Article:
Up Close & Painful

Studio shows put the intimacy back into blood-curdling metal.

Mayor of the Sunset Strip The Cleveland Cinematheque Friday, May 21, and Saturday, May 22
"Are you guys ready to get your fuckin' heads torn off?" Machine Head guitarist Phil Demmel asked on a recent Thursday afternoon. Thirty metalheads shouted back in the affirmative from the main studio of Lava Room Recordings. They were part of the latest installment of the Metal Show Unleashed, a new concert series put on by 92.3 Xtreme Radio's weekly Metal Show. It's an up-close-and-personal gig by some of the biggest names in metal, presented at no cost other than to the audience's hearing.

Today, New Jersey metalcore upstarts God Forbid have packed them in, with the guys from Machine Head hosting. Gals in tight jeans and dudes in Venom T-shirts crowd around the musicians, who are within arm's reach. "You're gonna see the reserved set," one of the God Forbid guys chides. "You're gonna see us all nice and pretty and shit."

This isn't the case. With a burst of distortion, the band launches into its bare-knuckle thrash. The guitarists headbang hard enough to dislodge vertebrae; the drummer pounds his kit so relentlessly that Machine Head drummer Dave McCain has to sit on the bass drum to keep it in place. By show's end, sweat glistens on the tattoos that cover the arms of burly frontman Byron Davis.

"I'm a fuckin' monster on this goddamn microphone," he exclaims.

Afterward, the bands sign autographs and hang out with fans down the hall. This, of course, never happens at regular concerts.

Since its launch last month, Metal Show Unleashed has featured similarly invasive sets by such hot bands as Nikki Sixx's Brides of Destruction and the Atlanta prog-metal outfit Evergrey, which drew fans from as far as Houston and New York. Bands normally do the show during the afternoon before playing a larger gig in town that night. All concerts are by invite only; fans can gain entrance by being among the first 50 to sign up on the Metal Show website (www.themetalshow.com).

Organized by Metal Show hosts Matt Wardlaw (aka the Warlock) and pit-bull DJ Chris Akin, Unleashed happens several times each month, but it started as little more than a one-off.

"We needed a place on the spur of the moment to do an interview with a couple of the guys from Pantera about their new project Damageplan," says the Warlock. "That was the first time that I had been to visit Lava Room Recording, and after I went there, I knew we had to do something there. That was when the thought occurred to me that Lava Room would allow us to fulfill that dream of having bands come in and play live for the show."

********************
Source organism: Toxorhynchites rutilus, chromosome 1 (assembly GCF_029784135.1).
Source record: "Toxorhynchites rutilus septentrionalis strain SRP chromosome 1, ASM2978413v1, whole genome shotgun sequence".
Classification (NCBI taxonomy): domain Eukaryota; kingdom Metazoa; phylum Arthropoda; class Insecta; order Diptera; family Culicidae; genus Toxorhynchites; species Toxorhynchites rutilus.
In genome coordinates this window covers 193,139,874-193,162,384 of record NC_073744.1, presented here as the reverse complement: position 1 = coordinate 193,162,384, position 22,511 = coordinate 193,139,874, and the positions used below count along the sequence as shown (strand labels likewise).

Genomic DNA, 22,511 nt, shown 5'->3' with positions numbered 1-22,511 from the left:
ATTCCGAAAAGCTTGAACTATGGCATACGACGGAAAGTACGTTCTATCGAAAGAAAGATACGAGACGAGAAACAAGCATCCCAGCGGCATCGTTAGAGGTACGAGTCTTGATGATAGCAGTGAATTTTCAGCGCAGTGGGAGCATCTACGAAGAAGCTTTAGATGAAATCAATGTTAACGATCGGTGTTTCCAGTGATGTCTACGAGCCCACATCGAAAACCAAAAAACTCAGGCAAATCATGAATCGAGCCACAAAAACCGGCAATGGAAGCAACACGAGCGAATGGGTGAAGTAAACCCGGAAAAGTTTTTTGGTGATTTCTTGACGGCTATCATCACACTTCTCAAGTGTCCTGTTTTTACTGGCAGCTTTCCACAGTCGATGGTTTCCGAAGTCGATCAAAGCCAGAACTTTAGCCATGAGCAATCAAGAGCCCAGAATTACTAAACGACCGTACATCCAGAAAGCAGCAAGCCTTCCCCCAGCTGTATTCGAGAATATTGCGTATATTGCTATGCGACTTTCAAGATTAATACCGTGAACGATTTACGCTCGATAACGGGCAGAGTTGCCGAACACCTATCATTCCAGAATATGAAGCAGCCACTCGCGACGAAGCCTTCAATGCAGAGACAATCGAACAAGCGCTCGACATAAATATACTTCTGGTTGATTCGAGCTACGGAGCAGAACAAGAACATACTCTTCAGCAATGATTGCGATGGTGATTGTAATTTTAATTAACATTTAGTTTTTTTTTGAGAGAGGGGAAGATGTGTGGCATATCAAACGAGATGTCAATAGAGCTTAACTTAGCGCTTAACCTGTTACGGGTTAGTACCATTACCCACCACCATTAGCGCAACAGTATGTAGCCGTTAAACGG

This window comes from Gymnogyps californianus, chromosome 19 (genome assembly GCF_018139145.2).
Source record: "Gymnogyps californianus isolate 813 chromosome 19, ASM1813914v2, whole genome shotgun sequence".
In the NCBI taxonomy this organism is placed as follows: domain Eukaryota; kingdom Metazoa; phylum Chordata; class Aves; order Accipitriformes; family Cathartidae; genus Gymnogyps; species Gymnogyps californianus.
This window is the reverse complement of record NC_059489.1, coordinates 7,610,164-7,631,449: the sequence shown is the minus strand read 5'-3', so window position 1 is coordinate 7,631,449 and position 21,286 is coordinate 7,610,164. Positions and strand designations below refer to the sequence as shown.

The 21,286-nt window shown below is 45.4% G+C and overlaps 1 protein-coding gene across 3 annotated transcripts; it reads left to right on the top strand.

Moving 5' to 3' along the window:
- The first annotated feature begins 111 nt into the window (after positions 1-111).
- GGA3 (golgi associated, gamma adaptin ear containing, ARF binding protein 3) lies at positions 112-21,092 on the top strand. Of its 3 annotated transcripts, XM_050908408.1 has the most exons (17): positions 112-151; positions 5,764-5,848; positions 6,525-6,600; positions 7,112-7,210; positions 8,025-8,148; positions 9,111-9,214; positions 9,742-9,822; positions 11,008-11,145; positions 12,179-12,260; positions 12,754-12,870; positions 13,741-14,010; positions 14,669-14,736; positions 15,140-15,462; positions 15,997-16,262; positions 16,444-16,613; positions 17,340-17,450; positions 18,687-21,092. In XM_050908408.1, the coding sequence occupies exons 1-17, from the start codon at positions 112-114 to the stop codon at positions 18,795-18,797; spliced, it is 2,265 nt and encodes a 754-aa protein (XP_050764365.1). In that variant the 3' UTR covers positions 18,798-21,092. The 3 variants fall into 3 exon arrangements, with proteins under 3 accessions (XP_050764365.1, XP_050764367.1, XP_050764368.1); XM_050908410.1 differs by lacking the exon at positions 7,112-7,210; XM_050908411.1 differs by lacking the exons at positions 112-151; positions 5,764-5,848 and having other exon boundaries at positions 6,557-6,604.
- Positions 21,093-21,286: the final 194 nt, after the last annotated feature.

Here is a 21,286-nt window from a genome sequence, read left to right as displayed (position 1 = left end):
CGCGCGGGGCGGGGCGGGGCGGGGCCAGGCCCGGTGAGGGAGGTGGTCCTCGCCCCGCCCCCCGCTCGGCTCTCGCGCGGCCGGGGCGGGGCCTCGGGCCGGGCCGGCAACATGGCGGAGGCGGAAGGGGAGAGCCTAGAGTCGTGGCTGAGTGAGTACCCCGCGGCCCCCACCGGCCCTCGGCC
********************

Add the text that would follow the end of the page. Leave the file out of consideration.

Indeed, the Lava Room, owned by former Warrant guitarist Billy Morris, is a posh West Side suite, decorated with track lighting, blue and purple walls, and framed Derek Hess prints. All concerts are taped for eventual broadcast, and all of them also feature an upstart Cleveland metal band, which receives a professionally recorded disc for its efforts. For the guys in Hatecore Inc. , a recent gig was their first-ever recording opportunity.

"Warlock and Chris Akin are two of the biggest supporters of the Cleveland metal scene -- as well as Billy Morris," says Kris Dann, frontman for Hatecore Inc. "The Metal Show Unleashed has helped Hatecore Inc. very much, since we are one of the newest metal bands in the area, and we've gotten a lot of great exposure."

Akin has seen plenty of strong local bands wither in empty clubs, and he hopes that the Metal Show's support can help them fill more rooms.

"I'm a firm believer that local shows just suck, and the only listeners are the friends and fans of the bands that are on the show in any given week," he says. "We've always tried to play local bands, but not because they are local. We play them if they are good, period."

The next edition of Metal Show Unleashed is one of the biggest yet, with white-hot metalcore upstart Killswitch Engage stopping by the Lava Room this Wednesday before its gig at the Agora Theatre.

"Ultimately, what this whole series is about is having fun," the Warlock says. "And all of the bands, local and national, have really done that."

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